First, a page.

The Republican-led House of Representatives is expected to pass a bill this week that would permanently extend the bonus depreciation tax break. But don’t expect President Obama to sign it.
The Obama administration said on Thursday that it “strongly opposes” the legislation, which would make permanent bonus depreciation rules that allow corporations to speed up deductions for certain investments and thereby delay tax payments. The bonus depreciation tax break expired on December 31, 2013.
Under the bill, HR 4718, which was drafted by Representative Pat Tiberi (R-OH), companies would be allowed to deduct 50 percent of the cost of new capital equipment purchases immediately, instead of over several years. Tiberi said in May that permanently extending the tax break will help companies better access capital, invest in new facilities, and create jobs.
The legislation, which according to an estimate from the Joint Committee on Taxation would add roughly $287.4 billion to the federal deficit over the next 10 years, was backed by the House Ways and Means Committee on May 29 and sent to the House floor, where it is expected to be approved on Friday.
However, the House Republicans’ bill is expected to stall in Congress as the Senate is unlikely to vote on any tax break legislation before the November midterm elections.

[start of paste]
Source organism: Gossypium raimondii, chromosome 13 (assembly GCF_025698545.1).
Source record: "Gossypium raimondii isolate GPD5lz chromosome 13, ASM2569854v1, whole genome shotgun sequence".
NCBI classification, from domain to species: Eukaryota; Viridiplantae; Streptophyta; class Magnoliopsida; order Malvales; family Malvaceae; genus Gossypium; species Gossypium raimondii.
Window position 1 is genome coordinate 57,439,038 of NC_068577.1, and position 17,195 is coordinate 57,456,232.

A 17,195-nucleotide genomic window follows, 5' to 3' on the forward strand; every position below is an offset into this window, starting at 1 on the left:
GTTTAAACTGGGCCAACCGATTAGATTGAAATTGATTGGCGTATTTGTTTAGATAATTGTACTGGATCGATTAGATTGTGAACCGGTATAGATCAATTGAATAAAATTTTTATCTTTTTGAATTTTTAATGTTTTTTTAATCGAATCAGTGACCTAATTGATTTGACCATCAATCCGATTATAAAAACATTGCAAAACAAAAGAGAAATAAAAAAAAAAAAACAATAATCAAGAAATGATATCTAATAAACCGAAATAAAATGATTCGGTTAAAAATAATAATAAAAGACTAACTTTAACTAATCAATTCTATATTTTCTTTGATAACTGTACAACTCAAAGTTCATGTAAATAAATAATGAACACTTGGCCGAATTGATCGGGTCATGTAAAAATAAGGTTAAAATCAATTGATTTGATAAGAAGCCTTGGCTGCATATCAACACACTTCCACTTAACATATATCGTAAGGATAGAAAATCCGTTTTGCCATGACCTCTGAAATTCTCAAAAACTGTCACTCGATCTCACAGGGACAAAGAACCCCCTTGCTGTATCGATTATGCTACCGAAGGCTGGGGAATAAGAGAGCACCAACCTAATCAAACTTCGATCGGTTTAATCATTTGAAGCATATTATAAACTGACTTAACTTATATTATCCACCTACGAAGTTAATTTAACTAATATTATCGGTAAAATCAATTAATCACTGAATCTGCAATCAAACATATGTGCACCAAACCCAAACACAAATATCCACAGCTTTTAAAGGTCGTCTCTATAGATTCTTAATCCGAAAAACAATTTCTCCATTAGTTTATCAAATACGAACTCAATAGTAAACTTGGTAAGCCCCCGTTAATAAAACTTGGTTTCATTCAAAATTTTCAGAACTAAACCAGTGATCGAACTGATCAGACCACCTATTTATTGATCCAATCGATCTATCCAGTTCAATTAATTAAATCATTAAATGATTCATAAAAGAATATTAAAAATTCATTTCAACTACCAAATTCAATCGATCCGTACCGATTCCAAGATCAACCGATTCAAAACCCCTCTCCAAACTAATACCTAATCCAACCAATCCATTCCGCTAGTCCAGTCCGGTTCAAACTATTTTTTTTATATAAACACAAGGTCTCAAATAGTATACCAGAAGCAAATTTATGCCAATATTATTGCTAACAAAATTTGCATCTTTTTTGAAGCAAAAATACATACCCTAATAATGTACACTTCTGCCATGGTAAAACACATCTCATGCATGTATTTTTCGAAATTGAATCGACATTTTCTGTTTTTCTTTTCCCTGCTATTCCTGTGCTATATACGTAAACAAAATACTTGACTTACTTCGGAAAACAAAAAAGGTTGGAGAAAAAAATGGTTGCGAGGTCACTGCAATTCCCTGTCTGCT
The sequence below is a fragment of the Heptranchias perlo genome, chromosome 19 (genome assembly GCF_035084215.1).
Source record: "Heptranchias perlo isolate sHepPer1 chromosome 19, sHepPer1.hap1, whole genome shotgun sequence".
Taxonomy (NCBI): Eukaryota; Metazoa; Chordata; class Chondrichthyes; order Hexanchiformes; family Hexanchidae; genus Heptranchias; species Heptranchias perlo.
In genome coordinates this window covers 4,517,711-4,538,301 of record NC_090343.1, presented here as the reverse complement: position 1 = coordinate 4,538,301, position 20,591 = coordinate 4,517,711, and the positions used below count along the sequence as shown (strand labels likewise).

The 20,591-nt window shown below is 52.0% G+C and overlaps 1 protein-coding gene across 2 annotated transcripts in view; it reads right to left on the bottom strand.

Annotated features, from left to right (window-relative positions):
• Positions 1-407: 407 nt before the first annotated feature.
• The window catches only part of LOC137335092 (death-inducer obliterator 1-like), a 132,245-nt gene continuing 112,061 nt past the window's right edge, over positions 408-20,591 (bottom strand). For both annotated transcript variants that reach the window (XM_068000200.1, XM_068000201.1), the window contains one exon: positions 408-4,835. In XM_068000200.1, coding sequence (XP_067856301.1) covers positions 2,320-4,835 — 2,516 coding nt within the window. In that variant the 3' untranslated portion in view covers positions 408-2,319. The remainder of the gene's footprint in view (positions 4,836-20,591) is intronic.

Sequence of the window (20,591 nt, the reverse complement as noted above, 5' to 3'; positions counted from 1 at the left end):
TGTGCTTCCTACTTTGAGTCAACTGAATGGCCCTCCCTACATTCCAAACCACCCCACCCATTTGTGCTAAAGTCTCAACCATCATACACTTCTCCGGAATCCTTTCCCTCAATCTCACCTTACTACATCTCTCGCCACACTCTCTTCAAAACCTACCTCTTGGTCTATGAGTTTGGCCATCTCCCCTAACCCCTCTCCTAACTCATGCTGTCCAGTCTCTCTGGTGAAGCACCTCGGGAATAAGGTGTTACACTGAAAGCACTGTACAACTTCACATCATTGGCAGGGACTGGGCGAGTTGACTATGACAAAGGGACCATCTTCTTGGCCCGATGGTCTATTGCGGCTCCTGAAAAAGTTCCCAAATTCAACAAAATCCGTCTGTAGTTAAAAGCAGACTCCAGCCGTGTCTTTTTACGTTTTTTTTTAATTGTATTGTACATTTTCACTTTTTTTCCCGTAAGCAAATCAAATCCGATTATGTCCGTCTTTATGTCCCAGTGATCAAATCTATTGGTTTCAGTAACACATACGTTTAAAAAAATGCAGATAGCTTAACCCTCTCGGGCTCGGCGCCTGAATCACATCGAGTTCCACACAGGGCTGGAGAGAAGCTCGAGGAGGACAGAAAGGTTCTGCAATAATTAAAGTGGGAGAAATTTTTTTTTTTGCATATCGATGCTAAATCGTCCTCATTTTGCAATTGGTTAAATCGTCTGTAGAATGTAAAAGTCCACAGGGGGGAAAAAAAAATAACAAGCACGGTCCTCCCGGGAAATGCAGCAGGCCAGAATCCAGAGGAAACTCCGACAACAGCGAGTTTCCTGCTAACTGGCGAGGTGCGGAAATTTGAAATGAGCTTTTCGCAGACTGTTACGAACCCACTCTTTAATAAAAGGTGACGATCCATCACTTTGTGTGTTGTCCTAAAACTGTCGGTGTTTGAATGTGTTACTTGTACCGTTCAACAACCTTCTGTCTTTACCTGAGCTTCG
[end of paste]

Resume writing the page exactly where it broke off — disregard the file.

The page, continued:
Even if the Senate were to pass the House’s proposal to permanently extend bonus depreciation, President Obama’s senior advisors would recommend that he veto the bill.
The White House criticized the legislation on Thursday, saying the bonus depreciation provision was enacted in 2009 to provide short-term stimulus to the economy, and it was never intended to be a permanent corporate tax cut. The Obama administration also said the bill includes no cost offsets, and the $287 billion price tag would wipe out more than one-third of the deficit reduction achieved by the American Taxpayer Relief Act of 2013.
“The deficit increase in HR 4718 is more than 20 times the cost of the proposed extension of emergency unemployment benefits, which Republicans are insisting be offset, and more than triple the discretionary funding increases for defense and nondefense priorities enacted in the Bipartisan Budget Act of 2013, which were offset,” the White House said. “House Republicans also are making clear their priorities by rushing to make business tax cuts permanent without offsets even as the House Republican budget resolution calls for raising taxes on 26 million working families and students by letting important improvements to the Earned Income Tax Credit, Child Tax Credit, and education tax credits expire.”
The Obama administration added that it wants to work with Congress to make progress on measures that strengthen the economy and help middle-class families, including pro-growth business tax reform.
“However, making costly business tax cuts permanent without offsets represents the wrong approach,” the White House said.
The Obama administration also threatened to veto a bill the House approved in early May that would permanently extend the popular business research and development (R&D) tax credit. The White House cited the $156 billion cost of extending the R&D credit – without offsets – for its opposition to the bill.
About Jason Bramwell
Jason Bramwell is a staff writer and editor for AccountingWEB. He has nearly 20 years of experience in print and online media as a journalist and editor.